A Place to Create in 'SALT Makerspace' on Syracuse's West Side

Aug 6, 2014

Tucked away in the Delavan Art Center are a couple of workshop areas for those who want to create something out of handcrafted wood, metal designs or 3D design and modeling.  Aspiring woodcrafters or high-tech sculptors can learn it all from instructors - all in one place developed by a Syracuse University Alum. 

It’s called the SALT Makerspace on the Near West Side, which stands for Syracuse Arts Learning and Technology. Mike Giannattasio, the founder and organizer of the space, says it all began with a dream:

wall with SALT makerspace decal, surrounding by saws and wood working equipment
Saws in the 'dirty space' inside the SALT Makerspace.
Credit John Smith / WAER News

“Let me see if there’s a way to create a community shop, a community space where I could share my tools, my knowledge and create a community so that we can all learn and share the access to the equipment.” 

Giannattasio graduated with a Master’s Degree in Sculpture two years ago.  He drew up a 22-page business plan with a partner and now continues to get support from the community.

“This has not been something that I did on my own. The community has really come out and I’ve had a lot of assistance from my friends, from business and from fellow artists and engineers to really shape this project into something that Syracuse can really use.” 

Giannattasio received a $29,000 grant for the SALT Makerspace from the Syracuse Tech Garden.  Private donors also tossed in $15,000 and “countless pieces of equipment.”  The workshops at the SALT Makerspace are distinctly separate in two large rooms, and they each require memberships.  There’s the so-called "clean" space for 3D modeling, printing and casting, and "dirty" space for wood and metalworking.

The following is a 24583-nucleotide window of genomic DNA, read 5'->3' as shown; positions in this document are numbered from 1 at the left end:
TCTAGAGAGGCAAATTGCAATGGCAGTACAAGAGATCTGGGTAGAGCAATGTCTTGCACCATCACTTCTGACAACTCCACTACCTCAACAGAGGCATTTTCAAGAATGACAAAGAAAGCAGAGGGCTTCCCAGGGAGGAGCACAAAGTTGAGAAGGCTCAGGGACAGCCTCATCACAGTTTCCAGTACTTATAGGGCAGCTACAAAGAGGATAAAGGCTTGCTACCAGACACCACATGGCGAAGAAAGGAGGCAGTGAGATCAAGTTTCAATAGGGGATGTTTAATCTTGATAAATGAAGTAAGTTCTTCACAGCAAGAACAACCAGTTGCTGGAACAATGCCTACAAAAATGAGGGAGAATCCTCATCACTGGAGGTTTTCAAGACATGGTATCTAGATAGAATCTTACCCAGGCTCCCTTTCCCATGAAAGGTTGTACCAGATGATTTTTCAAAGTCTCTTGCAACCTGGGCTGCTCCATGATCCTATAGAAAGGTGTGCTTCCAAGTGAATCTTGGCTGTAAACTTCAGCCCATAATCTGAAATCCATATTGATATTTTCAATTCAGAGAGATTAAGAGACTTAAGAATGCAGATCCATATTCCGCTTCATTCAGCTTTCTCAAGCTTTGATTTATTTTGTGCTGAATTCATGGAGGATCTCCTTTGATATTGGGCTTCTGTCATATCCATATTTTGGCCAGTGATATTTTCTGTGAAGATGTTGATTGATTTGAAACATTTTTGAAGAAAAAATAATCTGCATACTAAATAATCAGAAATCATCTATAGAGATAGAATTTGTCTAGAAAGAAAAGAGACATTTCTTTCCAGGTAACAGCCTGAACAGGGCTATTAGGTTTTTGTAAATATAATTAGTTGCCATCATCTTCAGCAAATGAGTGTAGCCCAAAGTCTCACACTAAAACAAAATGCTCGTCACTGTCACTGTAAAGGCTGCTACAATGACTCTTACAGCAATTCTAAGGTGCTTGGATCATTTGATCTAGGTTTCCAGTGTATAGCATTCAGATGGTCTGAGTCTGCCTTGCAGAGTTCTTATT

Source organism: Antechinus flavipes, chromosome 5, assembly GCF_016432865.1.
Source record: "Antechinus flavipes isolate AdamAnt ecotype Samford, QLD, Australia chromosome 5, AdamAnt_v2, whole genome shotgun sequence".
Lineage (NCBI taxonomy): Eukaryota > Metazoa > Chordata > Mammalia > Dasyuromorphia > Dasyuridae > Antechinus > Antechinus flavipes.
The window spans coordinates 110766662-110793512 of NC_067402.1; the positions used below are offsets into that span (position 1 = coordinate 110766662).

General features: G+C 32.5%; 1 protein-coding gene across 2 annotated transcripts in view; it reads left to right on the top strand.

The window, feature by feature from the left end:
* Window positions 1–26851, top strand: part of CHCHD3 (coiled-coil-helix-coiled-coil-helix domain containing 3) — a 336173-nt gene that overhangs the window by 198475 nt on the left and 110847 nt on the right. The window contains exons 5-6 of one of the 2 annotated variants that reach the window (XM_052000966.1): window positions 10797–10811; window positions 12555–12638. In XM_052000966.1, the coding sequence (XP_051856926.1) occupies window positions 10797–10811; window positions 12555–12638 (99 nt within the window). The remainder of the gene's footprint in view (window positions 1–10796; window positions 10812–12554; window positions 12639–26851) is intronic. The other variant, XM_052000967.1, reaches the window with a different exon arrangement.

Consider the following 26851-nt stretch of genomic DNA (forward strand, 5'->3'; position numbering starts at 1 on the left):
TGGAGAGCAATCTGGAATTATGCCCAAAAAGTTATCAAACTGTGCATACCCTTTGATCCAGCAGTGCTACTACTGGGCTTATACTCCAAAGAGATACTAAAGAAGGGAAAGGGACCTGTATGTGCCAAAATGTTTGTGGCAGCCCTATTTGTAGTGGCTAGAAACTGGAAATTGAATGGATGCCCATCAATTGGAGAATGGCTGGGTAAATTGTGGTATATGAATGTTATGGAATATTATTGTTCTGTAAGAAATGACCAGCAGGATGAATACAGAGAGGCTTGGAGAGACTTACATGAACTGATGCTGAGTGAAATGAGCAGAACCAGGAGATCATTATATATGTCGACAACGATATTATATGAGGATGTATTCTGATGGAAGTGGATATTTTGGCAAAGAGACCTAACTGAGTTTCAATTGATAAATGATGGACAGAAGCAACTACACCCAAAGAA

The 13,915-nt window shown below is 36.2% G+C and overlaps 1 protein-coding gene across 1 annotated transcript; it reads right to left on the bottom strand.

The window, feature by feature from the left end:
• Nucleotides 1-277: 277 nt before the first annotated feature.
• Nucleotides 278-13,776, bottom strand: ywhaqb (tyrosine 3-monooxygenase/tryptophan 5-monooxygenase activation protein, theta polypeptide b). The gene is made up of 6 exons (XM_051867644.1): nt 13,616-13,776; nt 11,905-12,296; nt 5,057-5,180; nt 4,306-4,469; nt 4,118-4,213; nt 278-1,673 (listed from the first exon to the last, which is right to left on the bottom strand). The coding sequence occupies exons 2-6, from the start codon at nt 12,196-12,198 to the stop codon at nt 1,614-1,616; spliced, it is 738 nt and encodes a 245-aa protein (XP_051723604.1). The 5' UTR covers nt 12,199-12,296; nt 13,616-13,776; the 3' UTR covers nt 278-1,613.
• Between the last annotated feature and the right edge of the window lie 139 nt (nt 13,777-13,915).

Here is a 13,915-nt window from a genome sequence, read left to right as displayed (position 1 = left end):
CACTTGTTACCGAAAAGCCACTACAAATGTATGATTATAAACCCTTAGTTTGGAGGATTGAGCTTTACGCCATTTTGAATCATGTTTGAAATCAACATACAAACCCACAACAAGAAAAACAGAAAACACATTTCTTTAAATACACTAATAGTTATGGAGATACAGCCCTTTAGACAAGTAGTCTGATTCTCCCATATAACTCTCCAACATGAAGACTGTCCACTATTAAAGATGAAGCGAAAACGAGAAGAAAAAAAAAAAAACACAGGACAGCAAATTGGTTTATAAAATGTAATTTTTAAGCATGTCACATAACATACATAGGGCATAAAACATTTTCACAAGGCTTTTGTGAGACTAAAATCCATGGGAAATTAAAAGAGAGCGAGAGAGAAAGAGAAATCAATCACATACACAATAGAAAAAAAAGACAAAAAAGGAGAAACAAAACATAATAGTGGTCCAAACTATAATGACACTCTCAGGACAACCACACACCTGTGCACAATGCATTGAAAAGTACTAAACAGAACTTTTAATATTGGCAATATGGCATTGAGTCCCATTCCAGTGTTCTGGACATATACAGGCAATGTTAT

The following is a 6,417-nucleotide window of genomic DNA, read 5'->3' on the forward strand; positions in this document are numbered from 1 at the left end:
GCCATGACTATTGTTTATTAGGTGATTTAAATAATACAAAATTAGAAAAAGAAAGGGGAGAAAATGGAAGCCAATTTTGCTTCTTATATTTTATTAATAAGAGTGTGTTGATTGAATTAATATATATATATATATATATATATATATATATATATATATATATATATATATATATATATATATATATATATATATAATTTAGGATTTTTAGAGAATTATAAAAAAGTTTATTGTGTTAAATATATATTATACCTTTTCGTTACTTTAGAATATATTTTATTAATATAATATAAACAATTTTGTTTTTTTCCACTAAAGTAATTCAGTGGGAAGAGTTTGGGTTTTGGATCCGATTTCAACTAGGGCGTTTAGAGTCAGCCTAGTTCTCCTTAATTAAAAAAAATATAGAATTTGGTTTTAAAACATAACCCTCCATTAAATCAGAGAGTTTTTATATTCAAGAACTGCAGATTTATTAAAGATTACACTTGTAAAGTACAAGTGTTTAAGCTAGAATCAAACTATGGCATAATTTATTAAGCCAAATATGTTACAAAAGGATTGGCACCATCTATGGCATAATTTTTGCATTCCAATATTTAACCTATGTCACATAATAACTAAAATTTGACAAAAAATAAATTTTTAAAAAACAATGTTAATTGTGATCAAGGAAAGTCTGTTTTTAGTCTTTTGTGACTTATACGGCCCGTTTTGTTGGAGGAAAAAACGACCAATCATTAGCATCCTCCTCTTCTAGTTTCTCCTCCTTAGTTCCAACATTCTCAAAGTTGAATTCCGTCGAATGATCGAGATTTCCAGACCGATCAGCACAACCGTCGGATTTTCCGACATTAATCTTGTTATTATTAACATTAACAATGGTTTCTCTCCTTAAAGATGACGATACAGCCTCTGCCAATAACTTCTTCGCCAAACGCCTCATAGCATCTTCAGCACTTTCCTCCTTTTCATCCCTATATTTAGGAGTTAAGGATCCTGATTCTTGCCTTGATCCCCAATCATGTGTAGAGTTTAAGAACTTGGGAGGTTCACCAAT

man stands with a spool of blue plastic cord to load into a 3d printing machine
Mike Giannattasio stands with an old album of A Summer Place by the Percy Faith Orchestra. He is about to melt and shape it into art with a vacuum forming machine. To the right is Giannattasio's father, Lou who brought the machine from California.
Credit John Smith / WAER News

“You’ll be able to build your furniture piece and sand it, finish it, put it all together… and potentially market that to someone or take it to your own home.”

Giannattasio favors handcrafting items out of wood, steel, cast bronze and plastics.  You’ve probably seen some of his work in Lipe Art Part on Syracuse’s West Side and bike racks in Hanover Square and in front of the Onondaga Historical Association.  Now, he hopes others will be inspired - to make their own artistic creations, and to contribute to the sense of community that can improve Syracuse's maker culture:

Giannattasio wants to partner with other local businesses to help further educate the area's workforce through training on computer programs and other artistic mediums, which could translate to addresss some manufacturing needs. Click here for a link to the Makerspace website to learn more and sign up for a class.